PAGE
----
Where I can see this can all get immediately murkier is if you have been affected by what that writer or actor did in their personal life. If you suffered under Nazi occupation, I doubt you would want to give Hamsun much by way of sympathy or understanding even if you did agree with the principle of separating the man from his writing. It’s a lot easier for those of us with decades of distance who can appreciate his work and acknowledge his very public failings at the same time. And I have already got hold of Growth of the Soil, for which he won his Nobel Prize. Maybe I’m going to have a Scandinavian reading period next, Ibsen is another person whose writing I know nothing about, and who was a contemporary of Hamsun. Just without the political baggage. As far as I know. He certainly seems to be more socially acceptable in Norway as I have a lovely sweater from there which commemorates part of the Peer Gynt drama he wrote including a scene about a “buck ride” that seems to involve a reindeer hunt that went awry. As it’s my favourite sweater, I should probably also read the story behind it at some point! I’m hoping it’s a happy end for the reindeer.
Just last week, I was thinking that it had been over two years since my last running-related injury, and that I was seeing the benefits of having been able to run continuously throughout that period, if not with the same intensity all the time. And then I was trotting along on my weekend long run, reminding myself as I battled against yet another strong headwind that pace is not what matters on those runs, when I had a sharp pain above my right ankle. I stopped, had a play around with my ankle, could feel where the pain was coming from, and decided it was too soon to give up. I’ve had pains come and go before and my made-up rule is to run for another two minutes and just pay attention. Am I moving some part of my body differently? Is there some imbalance I haven’t noticed? And what is the pain doing? In this case, it was coming and going. But after one minute, the coming was winning and the going was…well, going. At this point, I was glad that I had done a mini-loop at the beginning of the run to turn a 12 mile route into a 14 mile one. That meant I was still only a mile and a half from home. And I was walking back.
I’m pretty sure it’s a muscle rather than my Achille’s tendon. But I suspect I’m going to be out of action for a while now. This is not great. By the time I got home (it takes a lot longer to walk than run) I had calmed down from my initial emotional reaction. I was sure I hadn’t done anything I shouldn’t have, like up my mileage or intensity by too much too quickly, and that this was just one of those things that can happen. The only question was what I would do about it now.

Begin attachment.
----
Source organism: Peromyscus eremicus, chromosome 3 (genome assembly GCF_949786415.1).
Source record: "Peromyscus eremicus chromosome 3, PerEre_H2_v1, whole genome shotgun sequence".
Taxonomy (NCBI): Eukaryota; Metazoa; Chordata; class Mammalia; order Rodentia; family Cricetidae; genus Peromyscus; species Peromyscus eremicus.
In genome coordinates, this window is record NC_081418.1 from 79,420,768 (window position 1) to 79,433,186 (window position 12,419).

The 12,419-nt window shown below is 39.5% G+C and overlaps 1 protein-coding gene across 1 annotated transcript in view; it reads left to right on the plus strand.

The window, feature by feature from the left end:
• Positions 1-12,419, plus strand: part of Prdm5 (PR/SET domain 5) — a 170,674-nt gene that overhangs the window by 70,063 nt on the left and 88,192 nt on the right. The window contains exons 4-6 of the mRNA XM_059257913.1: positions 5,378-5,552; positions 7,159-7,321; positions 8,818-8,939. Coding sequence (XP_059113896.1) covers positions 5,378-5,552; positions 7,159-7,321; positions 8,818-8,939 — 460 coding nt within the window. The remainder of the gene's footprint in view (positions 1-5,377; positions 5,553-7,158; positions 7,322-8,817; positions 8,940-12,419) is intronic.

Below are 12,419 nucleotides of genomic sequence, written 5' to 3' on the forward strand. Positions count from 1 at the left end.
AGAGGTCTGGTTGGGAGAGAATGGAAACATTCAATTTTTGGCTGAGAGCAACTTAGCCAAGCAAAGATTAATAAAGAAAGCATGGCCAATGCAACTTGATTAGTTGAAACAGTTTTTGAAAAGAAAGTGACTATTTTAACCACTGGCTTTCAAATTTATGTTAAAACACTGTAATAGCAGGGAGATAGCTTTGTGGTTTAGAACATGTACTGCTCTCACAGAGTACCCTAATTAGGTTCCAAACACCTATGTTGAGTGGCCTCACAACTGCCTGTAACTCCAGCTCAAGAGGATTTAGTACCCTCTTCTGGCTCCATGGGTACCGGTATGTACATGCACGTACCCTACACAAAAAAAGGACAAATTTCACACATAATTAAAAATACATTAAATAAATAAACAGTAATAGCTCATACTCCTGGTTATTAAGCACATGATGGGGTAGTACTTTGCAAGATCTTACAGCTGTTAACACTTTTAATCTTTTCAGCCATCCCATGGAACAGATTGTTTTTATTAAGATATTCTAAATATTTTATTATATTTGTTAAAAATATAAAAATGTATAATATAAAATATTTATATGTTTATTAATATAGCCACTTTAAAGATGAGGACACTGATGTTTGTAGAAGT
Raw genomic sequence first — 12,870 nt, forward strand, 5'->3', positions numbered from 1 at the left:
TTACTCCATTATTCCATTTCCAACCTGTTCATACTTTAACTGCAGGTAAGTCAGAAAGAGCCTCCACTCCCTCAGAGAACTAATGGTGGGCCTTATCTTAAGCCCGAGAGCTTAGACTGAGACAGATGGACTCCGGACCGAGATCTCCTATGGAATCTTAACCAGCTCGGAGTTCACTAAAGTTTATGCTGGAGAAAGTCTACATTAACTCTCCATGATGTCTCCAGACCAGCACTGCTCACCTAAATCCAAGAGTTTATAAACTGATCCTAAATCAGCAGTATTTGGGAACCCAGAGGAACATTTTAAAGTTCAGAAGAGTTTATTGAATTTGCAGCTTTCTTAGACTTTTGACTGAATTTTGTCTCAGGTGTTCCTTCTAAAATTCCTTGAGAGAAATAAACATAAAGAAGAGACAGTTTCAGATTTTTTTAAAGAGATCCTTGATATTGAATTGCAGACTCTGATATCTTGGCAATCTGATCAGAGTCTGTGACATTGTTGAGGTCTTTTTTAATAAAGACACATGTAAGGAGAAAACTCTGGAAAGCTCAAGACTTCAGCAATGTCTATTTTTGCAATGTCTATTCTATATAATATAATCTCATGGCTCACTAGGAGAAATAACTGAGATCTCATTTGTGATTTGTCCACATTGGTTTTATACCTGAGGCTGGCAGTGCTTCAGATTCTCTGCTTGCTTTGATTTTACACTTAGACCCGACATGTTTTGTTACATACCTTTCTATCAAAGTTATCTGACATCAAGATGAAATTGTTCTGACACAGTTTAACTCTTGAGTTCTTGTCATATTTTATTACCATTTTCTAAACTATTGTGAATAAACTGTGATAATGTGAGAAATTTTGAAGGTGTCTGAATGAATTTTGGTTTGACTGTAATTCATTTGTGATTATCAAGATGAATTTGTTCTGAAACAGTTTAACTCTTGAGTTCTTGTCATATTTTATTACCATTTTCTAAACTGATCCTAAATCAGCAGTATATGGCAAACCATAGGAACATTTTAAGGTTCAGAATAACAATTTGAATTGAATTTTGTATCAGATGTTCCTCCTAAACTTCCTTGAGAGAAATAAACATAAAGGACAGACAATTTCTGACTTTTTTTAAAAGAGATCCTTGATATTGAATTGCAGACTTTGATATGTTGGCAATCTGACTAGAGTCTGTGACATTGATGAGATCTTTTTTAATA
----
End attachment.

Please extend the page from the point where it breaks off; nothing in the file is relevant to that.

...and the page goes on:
I’m a big fan of Stephen Covey’s work. He’s probably best known for his 7 Habits of Highly Effective People which remains a constant source of positive challenge to me when I try to be honest with myself about my own behaviours. The concept he taught which I think I have found most useful and most applicable to life is his circle of influence and circle of concern, and it was to this teaching that I returned on my walk back home today when I had to decide what I was going to do about this sudden change.
The two circles look like this:
Our circle of concern is all the things that concern us (the clue’s in the title). It’s very wide, we accumulate a lot of things that are of interest or concern. At its extreme, it might include world peace and alleviating poverty. The smaller circle in the middle is our circle of influence. It’s what we can do something about. Let me illustrate using my brand new injury.
It is most definitely in my circle of concern. It bothers me, it limits what I can do for a period of time, and it’s annoying.
So what is in my circle of influence? The obvious starting point is whether I let my body heal. If I do, it will get better, if I don’t, it will get worse. I could have carried on and run a few more miles when I first felt the pain, but then I would probably have needed carrying for a few months. I could have stayed firmly in my circle of concern and blamed myself for what had happened, blamed someone else (what, take personal responsibility?), sulked about it for days… the list goes on. Instead, I recognised that something had happened that I could no longer do anything about. The only question was, what now? Because that is my circle of influence.
By the time I got home, I had thought of some of the things I would be able to do if I were out of running-action for a while. Like reading more, going for walks, writing at lunchtime instead of running, going on photography walks… and I found it became a long list, more than I could possibly fit into the extra time I would have at my disposal. And that is the beauty of Covey’s concept of the circle of influence. If you spend you energy on your circle of concern, it just wears you down because you can’t do anything about it. But if you focus on what you can do something about – your circle of influence – it gets bigger. The only way to make any impact on your circle of concern is to focus on your circle of influence, which then gets a bit bigger:
So at the moment, I don’t know if I will be out of action for a week, a month or a year, but I do know that if I concentrate on what I can do rather than what I can’t do, it can end up being a positive experience. Just different from what I had originally planned. But then life is like that, isn’t it? We can’t control what happens to us, but we can control how we react.